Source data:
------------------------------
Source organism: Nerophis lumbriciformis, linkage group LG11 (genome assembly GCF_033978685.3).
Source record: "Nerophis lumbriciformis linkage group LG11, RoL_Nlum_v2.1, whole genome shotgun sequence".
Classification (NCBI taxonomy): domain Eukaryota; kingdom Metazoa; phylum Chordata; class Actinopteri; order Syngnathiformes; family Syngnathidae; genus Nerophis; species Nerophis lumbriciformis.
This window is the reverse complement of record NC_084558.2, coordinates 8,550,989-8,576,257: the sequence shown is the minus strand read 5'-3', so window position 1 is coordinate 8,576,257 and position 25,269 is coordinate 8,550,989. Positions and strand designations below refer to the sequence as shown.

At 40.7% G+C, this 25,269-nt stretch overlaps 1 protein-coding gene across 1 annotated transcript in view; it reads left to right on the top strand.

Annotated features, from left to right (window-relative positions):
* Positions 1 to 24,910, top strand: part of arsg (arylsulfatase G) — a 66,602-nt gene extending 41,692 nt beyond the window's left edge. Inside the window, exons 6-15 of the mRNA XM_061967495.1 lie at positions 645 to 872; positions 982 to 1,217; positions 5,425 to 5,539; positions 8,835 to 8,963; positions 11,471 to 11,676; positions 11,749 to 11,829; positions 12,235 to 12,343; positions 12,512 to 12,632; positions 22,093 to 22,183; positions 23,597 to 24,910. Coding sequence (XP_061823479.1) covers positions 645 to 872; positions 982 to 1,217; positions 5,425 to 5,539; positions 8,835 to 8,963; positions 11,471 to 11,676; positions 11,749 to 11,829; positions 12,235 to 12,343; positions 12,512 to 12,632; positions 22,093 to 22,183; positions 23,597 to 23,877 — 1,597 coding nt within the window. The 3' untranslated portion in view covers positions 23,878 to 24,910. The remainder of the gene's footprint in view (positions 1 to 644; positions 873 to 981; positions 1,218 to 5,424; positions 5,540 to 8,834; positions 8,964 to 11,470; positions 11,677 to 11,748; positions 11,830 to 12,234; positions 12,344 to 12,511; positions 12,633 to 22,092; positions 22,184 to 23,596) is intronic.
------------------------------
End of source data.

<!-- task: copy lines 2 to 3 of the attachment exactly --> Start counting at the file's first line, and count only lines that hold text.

Source record: "Nerophis lumbriciformis linkage group LG11, RoL_Nlum_v2.1, whole genome shotgun sequence".
Classification (NCBI taxonomy): domain Eukaryota; kingdom Metazoa; phylum Chordata; class Actinopteri; order Syngnathiformes; family Syngnathidae; genus Nerophis; species Nerophis lumbriciformis.